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NEWS
New Version of GREET Available
May 23, 2008

The newest version of the Greenhouse gases, Regulated Emissions and Energy use in Transportation (GREET) model from the U.S. Department of Energy’s (DOE) Argonne National Laboratory will provide researchers with even more tools to evaluate and compare the environmental impacts of new transportation fuels and advanced vehicle technologies.

Led by Dr. Michael Wang, a group of Argonne transportation researchers regularly update key parameters and assumptions in the GREET model on the basis of new research and development in fuel pathways and vehicle technologies. Today, GREET can simulate more than 100 fuel production pathways and more than 80 vehicle/fuel systems. The model has more than 4,000 registered users worldwide.

The newest update released recently will allow scientists to model combustion of ethanol produced from Brazilian sugarcane and used by U.S. automobiles; production and use of bio-butanol as a potential transportation fuel; and production and use of biodiesel and renewable diesel via hydrogenation, coal/biomass co-feeding for Fischer-Tropsch diesel production and various corn ethanol plant types with different process fuels.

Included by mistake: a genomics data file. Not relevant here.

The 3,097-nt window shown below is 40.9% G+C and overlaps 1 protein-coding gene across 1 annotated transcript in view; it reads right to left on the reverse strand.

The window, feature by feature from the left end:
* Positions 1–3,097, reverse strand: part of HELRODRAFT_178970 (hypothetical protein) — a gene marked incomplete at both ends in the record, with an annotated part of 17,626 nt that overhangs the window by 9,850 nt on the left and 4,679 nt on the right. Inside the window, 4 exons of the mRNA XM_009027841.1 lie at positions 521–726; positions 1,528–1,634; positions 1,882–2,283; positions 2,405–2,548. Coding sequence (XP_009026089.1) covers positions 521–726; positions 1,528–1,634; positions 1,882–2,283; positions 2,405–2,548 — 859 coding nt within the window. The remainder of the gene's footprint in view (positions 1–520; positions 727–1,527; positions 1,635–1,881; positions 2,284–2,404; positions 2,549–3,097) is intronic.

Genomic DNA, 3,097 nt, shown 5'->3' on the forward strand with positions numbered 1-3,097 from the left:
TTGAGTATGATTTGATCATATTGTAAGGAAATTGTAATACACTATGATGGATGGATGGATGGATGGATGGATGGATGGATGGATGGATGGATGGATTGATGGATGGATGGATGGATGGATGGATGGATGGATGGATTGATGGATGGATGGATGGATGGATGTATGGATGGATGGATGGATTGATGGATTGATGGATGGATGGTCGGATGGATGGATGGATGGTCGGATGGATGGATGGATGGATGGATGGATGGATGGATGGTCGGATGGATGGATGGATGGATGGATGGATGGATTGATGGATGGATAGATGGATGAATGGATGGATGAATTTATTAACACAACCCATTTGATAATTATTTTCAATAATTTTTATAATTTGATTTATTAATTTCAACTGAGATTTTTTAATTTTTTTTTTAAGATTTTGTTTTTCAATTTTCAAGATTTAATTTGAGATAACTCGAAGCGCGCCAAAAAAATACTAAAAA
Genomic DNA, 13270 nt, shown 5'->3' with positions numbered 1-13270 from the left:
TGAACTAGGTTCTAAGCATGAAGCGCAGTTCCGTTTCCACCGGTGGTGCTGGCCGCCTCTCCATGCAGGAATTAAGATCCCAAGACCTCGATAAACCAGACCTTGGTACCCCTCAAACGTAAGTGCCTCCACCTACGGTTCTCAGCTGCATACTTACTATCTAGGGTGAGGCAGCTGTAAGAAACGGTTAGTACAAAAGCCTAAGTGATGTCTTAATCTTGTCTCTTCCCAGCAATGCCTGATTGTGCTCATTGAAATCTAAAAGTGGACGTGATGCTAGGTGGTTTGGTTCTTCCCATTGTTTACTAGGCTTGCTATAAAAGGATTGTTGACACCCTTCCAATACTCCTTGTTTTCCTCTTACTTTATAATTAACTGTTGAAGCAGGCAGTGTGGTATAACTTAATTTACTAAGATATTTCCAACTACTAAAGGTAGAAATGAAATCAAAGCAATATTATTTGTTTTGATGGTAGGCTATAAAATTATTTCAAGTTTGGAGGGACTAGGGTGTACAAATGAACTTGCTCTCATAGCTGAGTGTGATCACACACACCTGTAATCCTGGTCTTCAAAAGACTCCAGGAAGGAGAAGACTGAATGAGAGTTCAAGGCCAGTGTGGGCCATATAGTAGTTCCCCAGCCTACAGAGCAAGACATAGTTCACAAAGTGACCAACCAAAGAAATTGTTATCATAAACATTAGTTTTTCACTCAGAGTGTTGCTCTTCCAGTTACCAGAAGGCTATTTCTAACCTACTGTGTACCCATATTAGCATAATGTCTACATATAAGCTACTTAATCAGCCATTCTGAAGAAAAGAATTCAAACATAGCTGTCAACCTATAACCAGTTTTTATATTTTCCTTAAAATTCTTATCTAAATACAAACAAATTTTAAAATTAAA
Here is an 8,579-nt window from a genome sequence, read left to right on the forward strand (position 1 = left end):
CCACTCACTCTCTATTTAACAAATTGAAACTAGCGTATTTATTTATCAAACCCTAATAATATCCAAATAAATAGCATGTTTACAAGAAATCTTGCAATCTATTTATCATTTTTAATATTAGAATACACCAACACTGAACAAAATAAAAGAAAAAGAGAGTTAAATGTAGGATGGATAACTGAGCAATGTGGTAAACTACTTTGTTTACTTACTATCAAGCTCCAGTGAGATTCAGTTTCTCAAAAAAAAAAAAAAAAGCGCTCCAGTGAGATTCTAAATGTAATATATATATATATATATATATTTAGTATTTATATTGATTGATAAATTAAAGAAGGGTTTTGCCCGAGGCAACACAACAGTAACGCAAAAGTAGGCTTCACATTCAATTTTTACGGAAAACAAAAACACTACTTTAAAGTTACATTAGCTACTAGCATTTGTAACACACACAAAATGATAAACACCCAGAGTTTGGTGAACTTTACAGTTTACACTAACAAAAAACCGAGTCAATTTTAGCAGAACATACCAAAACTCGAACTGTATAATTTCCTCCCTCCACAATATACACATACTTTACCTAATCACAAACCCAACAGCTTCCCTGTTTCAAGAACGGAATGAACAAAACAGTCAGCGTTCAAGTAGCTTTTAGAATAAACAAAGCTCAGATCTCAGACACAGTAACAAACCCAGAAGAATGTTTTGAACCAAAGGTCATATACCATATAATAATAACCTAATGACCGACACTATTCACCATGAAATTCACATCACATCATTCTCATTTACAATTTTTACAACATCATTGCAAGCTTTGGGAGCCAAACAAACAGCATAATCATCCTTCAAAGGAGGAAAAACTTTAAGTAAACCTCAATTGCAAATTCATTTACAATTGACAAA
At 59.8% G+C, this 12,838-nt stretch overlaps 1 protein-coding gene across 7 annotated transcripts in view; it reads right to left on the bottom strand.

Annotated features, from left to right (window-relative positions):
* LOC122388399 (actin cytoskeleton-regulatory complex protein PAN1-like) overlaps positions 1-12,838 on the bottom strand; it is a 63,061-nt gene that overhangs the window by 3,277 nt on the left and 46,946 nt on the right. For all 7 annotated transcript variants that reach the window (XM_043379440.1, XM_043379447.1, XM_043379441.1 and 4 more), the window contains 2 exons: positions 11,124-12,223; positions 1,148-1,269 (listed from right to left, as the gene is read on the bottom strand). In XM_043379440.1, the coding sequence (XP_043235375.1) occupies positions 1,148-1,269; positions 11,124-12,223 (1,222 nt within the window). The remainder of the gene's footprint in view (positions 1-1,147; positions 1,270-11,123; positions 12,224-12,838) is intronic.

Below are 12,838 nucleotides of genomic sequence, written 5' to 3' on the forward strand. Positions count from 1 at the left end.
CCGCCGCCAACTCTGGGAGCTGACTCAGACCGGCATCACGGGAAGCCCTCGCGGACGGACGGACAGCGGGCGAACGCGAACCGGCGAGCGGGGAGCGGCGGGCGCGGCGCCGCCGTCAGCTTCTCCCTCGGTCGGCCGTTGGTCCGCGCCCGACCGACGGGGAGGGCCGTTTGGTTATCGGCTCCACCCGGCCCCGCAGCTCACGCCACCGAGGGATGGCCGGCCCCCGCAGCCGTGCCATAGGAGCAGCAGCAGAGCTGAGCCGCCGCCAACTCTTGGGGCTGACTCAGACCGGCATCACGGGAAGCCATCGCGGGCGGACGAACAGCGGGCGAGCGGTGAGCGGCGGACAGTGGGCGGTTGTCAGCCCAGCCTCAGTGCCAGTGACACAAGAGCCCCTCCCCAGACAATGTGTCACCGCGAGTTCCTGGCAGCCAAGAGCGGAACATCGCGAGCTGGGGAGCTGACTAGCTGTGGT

In addition to the fuel-cycle GREET module, the vehicle-cycle GREET module incorporates an additional platform, allowing researchers to model sport utility vehicles in addition to cars and light trucks. That version better evaluates the energy consumption required to produce the aluminum used in the chassis of automobiles.

Several state and federal agencies have used GREET to aid in their considerations of potential fuel greenhouse gas regulations. For example, the U.S. Environmental Protection Agency uses a specific set of assumptions with the GREET model in its analysis of the reductions in greenhouse gas emissions resulting from the potential expanded use of renewable and alternative fuels. California Air Resources Board has been using a GREET version in its effort to develop low-carbon fuel standards.

The GREET software is available at no charge. To learn more about its functionality, visit the GREET Website.


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